Pilot health-care program focuses on prevention

    For some New Jersey residents, health care may become more personal with a pilot program called “Patient Centered Medical Home.”

    Horizon Healthcare Innovations, a subsidiary of Horizon Blue Cross Blue Shield, is teaming up with 63 primary-care physicians. The goal is to improve care through prevention.

    Much of a physician’s practice is driven by the volume of patients examined. Under the current fee-for-service system, doctors are left with little opportunity to focus on in-depth needs or follow-up.

    The new program will pay doctors a set fee and incentives for timely screenings rather than basing payments on how many tests are run.

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    Ann Weiss is with the Robert Wood Johnson Foundation, which specializes in health-case issues. She said programs such as this one look promising. Paying for additional services are offset because emergency care costs decrease, she said.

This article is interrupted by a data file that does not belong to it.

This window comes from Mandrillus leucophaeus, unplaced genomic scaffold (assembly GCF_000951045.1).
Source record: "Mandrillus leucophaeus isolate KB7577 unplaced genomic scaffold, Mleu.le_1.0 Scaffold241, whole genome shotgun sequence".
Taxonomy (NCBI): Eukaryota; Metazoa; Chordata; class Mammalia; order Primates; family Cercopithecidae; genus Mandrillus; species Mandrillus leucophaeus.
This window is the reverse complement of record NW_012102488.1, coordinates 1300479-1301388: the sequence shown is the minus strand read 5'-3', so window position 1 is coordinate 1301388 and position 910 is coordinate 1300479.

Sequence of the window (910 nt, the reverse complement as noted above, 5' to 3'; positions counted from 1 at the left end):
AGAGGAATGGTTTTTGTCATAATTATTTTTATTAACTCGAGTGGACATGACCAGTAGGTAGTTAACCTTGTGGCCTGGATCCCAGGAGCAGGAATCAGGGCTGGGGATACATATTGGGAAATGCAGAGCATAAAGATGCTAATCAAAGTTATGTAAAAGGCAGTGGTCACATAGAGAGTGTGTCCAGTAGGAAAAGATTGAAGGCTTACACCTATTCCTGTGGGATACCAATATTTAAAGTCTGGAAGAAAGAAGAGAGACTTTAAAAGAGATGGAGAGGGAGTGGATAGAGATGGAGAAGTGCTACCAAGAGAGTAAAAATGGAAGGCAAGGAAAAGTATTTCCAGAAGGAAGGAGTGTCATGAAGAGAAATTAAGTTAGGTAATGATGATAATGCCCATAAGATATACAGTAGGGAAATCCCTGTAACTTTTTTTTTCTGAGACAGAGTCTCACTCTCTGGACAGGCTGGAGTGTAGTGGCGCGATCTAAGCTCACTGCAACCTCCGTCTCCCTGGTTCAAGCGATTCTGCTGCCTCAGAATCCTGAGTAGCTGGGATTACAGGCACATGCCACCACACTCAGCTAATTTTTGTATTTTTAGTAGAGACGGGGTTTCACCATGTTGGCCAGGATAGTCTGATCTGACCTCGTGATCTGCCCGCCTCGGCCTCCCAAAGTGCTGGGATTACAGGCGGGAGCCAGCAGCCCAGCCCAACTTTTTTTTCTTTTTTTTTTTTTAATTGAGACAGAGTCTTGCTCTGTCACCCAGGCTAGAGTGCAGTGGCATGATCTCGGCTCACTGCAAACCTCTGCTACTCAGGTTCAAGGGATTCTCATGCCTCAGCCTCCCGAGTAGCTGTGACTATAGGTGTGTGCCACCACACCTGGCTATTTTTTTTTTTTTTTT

“Especially for the sickest patients, the ability to catch problems early prevents serious complications,” she said. “It keeps patients out of the hospital, keeps them healthy and keeps them caring for their own conditions.”

    The program will serve 24,000 members of Horizon, the state’s largest health-care provider.

    Richard Popiel, Horizon Healthcare Innovations president and CEO, said coordinating care is crucial.

    “You have to work out how that plan will be executed in the home environment, coordination with specialists, making the appropriate referrals and making sure the patient follows through on the recommendations,” he said.

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